Modern audiences can smell bullshit, according to filmmaker Hanelle Harris. “I think what people are really craving is authenticity and truth,” she says. “You can only feel it when you see it and you see it with things like Atlanta with Donald Glover. You see it with things like Insecure with Issa Rae and you can feel that it’s made by black people for black people … I think audiences can feel the disconnect between storytelling voices and the faces on screen.”
Atlanta and Insecure, of course, are very specific stories made for a very specific audience but often the more specific something is, the more universal it can be as well. Atlanta and Insecure are mainstream, Golden Globe and Emmy Award-winning hits. Although Sis The Show has yet to secure a shiny gong – it just came out last week, everyone chill – the sheer fact the Polynesian sketch series exists on an internationally renowned platform like Comedy Central is an integral example of its specificity connecting universally.
Comedy Central, of course, has built a brand out of turning specific stories into universal hits with Chappelle’s Show, Inside Amy Schumer and Key & Peele (to name just a few). Sis The Show finding a home among that legacy is testament to just how ground-breaking and ambitious the series is. Created, written, directed and produced by Harris, it’s truly her baby in more ways than one: she was pregnant with her third child during the shoot. A spin-off from the already successful Baby Mama’s Club – a cult web hit in New Zealand – the series follows the exploits of three cousins Miki (Gaby Solomona), Malia (Suivai Pilisipi Autagavaia) and Gee Gee (Hillary Samuela) as they navigate everything from modern New Zealand life to high-concept time loop shenanigans. While the very act of having young, brown women from every facet of Polynesian life represented in the show is a political one, there’s also the meta commentary on the very genre Sis exists within. The bridging skits set within the fictionalised version of the show’s writers room poke fun at the usually white, usually male head writers in charge of ‘diverse’ projects just like theirs.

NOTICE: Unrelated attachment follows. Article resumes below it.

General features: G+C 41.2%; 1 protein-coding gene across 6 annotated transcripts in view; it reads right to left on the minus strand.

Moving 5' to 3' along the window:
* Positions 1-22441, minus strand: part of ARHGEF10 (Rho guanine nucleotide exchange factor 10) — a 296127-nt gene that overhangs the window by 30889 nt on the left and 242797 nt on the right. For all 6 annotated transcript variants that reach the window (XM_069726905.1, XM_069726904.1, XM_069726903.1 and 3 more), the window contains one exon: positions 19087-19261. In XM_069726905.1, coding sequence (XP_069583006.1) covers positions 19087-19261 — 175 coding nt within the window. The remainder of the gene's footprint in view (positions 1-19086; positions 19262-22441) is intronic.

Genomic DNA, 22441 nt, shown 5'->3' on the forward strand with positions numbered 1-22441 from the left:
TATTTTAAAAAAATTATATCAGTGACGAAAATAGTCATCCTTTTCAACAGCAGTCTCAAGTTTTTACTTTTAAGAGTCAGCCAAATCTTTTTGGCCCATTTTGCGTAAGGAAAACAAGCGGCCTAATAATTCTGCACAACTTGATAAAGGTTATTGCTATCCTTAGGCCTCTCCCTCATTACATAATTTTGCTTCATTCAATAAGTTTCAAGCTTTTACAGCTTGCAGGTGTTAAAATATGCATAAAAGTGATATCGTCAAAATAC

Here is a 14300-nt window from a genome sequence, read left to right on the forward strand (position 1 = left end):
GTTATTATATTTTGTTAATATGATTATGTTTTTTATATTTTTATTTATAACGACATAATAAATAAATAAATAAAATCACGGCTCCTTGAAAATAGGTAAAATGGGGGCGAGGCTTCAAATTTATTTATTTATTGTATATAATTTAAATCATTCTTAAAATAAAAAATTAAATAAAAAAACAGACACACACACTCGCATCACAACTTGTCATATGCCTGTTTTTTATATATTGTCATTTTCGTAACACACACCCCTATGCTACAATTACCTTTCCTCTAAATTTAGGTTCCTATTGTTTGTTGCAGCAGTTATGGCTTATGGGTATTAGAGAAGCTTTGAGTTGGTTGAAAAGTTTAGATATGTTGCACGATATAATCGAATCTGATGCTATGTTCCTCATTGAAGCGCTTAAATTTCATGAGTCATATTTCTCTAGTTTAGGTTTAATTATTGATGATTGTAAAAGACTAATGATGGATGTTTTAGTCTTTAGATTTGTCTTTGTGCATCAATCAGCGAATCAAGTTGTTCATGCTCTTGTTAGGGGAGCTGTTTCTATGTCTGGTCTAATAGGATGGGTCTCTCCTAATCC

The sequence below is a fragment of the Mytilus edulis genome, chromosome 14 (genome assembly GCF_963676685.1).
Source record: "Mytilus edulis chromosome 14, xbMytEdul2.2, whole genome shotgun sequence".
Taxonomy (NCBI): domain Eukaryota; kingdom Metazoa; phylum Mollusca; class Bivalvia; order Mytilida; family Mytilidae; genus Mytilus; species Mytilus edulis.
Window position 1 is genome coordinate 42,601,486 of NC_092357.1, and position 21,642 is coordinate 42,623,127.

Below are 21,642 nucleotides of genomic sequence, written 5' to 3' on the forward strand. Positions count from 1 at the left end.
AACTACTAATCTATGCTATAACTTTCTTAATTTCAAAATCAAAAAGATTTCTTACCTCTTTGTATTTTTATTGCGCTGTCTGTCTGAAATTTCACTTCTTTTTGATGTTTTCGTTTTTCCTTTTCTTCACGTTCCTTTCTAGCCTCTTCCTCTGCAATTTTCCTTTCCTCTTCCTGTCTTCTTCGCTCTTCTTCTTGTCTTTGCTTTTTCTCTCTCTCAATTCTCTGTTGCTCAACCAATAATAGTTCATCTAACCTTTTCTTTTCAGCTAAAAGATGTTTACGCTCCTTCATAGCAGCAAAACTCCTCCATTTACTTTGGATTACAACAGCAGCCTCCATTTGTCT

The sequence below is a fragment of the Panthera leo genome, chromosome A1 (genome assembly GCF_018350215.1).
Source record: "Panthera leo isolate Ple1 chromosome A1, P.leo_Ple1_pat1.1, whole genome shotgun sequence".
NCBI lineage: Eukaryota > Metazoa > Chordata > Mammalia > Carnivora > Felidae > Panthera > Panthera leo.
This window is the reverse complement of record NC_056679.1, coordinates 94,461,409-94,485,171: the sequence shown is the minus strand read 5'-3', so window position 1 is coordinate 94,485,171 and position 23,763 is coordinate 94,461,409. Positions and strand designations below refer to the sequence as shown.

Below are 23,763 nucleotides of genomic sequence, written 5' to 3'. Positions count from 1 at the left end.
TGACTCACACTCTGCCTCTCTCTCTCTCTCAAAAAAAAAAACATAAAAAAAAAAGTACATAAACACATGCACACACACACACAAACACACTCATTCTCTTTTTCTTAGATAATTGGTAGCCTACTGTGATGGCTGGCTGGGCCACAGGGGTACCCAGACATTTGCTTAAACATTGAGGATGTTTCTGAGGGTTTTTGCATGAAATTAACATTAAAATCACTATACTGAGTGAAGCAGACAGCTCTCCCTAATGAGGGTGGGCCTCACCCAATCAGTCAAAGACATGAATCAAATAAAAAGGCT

“That character is a combination of a lot of white writers I’ve worked with,” says Harris, of the role (played by comedian and actor Tom Sainsbury). “A lot of white allies that I’ve met – or people who claim to be white allies – fail to acknowledge intersectionality in its fullness and that’s where you see him dismissing the trans woman (played by Amanaki Prescott). He says he loves Pacific Islanders and then in the next breath that trans stories are ‘a bit boring and done’.” For Harris, that character is “imposing what the lens should be” and is a biting criticism of the exact kind of practitioners who claim they want to support diverse stories, but only the diverse stories they choose. “Audiences are demanding that representation be genuine and that it be a true reflection of who they are,” says Harris. “It’s not enough for us to keep talking about visibility: visibility’s not enough anymore, it needs to be story sovereignty … It’s time now for us as brown artists and brown practitioners to say ‘give us the money, give us the resources, now step aside and let us do our thing’.”
That’s a big part of what led to Sis The Show’s finished product being so polished, says Harris, with all four episodes – Act 1, Act 2, Act 3, Act 4 – dropping on Comedy Central right in that sweet spot of convenient timing when the world is looking for something to binge during isolation. Harris and two of her mentees Destiny Momoisea and Maiya Thompson put the initial concept for the series together in July 2019, before the physical shoot just four months later in November, with everything from the concept through to the execution made with “Māori frameworks” in mind. “We do have it a lot tougher in many ways because economically Māori and Pasifika people sit at the bottom of every statistic that we shouldn’t,” says Harris. “I hope that just us being up there, just us living our dreams, demonstrates to young, brown kids that they can do it too, you know? Because we’ve done it.” With Tongan, Māori, Samoan, and Hawaiian representation not just in front of the camera, but behind it as well, the Sis The Show team hope their first season will connect with different facets of Polynesian culture rather than just one broad stereotype. “We did want to be universal, but our work has always been for us and by us,” says Harris. “Even stuff that just recognises there are brown people of the dysphoria. Australia’s a good example, they might not be as connected to their culture, but it’s still for them. We would never want to alienate even a brown person that’s not as connected with their culture.”
Watch Sis The Show on Comedy Central.
– Maria Lewis, 14 August 2020